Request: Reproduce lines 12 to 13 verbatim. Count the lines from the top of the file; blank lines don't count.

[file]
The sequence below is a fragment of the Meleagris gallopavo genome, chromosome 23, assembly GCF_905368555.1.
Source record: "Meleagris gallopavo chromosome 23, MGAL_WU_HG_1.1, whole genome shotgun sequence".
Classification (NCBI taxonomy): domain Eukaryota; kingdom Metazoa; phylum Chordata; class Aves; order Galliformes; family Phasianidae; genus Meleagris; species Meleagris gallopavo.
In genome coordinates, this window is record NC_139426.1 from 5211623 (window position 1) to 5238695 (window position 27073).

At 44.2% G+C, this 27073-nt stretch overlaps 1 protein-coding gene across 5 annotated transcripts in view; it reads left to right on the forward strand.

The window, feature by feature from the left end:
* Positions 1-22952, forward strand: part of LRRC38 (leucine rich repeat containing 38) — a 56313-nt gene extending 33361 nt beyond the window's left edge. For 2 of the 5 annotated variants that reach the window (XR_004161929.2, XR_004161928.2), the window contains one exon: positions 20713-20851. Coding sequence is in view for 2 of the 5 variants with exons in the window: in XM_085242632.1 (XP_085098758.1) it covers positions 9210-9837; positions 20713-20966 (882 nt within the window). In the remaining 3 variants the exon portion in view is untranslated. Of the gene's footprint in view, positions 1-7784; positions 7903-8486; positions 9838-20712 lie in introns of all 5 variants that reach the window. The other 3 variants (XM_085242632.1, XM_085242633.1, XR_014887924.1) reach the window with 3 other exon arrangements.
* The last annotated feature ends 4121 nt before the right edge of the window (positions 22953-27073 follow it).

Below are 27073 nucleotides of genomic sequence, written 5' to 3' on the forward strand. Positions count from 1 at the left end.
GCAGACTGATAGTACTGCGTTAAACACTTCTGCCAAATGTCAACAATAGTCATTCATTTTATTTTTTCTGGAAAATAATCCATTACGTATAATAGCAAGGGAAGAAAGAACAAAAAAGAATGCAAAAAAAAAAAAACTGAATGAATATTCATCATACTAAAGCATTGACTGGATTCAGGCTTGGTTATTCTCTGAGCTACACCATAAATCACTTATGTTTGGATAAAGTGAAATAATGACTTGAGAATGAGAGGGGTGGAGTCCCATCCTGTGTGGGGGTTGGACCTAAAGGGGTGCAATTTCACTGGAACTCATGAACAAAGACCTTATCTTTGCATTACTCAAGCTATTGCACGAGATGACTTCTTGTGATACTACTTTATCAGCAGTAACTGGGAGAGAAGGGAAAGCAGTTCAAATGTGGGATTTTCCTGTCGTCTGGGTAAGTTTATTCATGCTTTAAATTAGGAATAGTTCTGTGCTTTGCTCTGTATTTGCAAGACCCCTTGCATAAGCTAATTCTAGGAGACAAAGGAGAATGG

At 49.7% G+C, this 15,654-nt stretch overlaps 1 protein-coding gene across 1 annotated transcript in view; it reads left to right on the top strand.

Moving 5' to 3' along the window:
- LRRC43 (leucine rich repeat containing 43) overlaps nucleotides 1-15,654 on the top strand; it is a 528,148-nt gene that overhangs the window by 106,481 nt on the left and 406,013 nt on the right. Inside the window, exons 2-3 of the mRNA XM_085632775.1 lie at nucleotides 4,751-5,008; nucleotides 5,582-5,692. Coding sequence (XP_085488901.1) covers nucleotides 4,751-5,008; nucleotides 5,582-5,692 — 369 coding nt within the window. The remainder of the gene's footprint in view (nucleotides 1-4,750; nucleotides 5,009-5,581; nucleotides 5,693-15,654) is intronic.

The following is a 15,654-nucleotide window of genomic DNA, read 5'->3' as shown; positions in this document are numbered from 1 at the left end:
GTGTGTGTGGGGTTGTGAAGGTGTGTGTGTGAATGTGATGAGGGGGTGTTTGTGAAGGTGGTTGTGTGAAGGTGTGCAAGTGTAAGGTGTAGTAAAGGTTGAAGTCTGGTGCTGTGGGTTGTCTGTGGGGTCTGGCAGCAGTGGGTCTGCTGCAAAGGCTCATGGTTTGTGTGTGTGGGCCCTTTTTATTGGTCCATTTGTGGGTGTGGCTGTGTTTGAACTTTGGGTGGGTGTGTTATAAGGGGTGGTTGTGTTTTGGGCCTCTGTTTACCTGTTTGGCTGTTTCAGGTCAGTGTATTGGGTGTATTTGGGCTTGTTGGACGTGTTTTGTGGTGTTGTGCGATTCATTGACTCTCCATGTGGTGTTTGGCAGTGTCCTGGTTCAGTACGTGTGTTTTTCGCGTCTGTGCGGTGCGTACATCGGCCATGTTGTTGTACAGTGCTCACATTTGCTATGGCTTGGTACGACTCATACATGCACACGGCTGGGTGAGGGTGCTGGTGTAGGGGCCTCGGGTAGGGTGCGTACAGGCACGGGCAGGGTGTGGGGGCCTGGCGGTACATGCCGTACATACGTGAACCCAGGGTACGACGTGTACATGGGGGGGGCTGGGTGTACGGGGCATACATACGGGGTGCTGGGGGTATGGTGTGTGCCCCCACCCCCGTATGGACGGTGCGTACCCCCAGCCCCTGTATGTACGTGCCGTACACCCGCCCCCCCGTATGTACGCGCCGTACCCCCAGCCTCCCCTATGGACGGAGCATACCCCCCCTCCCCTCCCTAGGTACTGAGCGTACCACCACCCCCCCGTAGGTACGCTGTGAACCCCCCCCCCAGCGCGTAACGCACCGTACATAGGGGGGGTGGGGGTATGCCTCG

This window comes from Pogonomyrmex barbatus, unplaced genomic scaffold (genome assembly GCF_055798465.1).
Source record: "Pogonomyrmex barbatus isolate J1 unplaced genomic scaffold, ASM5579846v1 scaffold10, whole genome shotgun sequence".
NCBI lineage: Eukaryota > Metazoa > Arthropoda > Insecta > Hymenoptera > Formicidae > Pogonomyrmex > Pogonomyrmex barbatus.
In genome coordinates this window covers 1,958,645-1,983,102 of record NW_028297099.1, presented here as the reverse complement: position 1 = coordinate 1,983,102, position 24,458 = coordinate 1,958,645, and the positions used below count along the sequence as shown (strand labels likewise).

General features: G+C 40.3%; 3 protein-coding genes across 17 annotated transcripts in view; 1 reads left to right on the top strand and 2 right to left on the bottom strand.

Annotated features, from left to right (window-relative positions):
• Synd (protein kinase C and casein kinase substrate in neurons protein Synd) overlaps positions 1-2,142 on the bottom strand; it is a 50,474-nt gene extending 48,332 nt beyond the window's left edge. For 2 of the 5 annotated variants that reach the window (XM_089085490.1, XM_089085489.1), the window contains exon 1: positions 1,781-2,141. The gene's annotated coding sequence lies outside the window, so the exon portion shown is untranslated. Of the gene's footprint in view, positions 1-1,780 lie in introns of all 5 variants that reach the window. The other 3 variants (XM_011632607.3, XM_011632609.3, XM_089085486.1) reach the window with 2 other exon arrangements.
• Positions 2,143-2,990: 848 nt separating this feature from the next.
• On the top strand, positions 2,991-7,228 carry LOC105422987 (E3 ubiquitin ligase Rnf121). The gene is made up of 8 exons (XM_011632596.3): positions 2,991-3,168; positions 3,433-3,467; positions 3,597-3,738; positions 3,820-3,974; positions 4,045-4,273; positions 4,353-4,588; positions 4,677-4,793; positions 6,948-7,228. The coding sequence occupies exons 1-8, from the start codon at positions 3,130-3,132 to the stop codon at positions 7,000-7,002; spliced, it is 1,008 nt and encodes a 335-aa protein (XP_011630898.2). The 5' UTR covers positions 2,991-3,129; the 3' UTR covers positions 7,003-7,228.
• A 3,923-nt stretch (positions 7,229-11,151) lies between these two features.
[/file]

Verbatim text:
Moving 5' to 3' along the window:
- LRRC43 (leucine rich repeat containing 43) overlaps nucleotides 1-15,654 on the top strand; it is a 528,148-nt gene that overhangs the window by 106,481 nt on the left and 406,013 nt on the right. Inside the window, exons 2-3 of the mRNA XM_085632775.1 lie at nucleotides 4,751-5,008; nucleotides 5,582-5,692. Coding sequence (XP_085488901.1) covers nucleotides 4,751-5,008; nucleotides 5,582-5,692 — 369 coding nt within the window. The remainder of the gene's footprint in view (nucleotides 1-4,750; nucleotides 5,009-5,581; nucleotides 5,693-15,654) is intronic.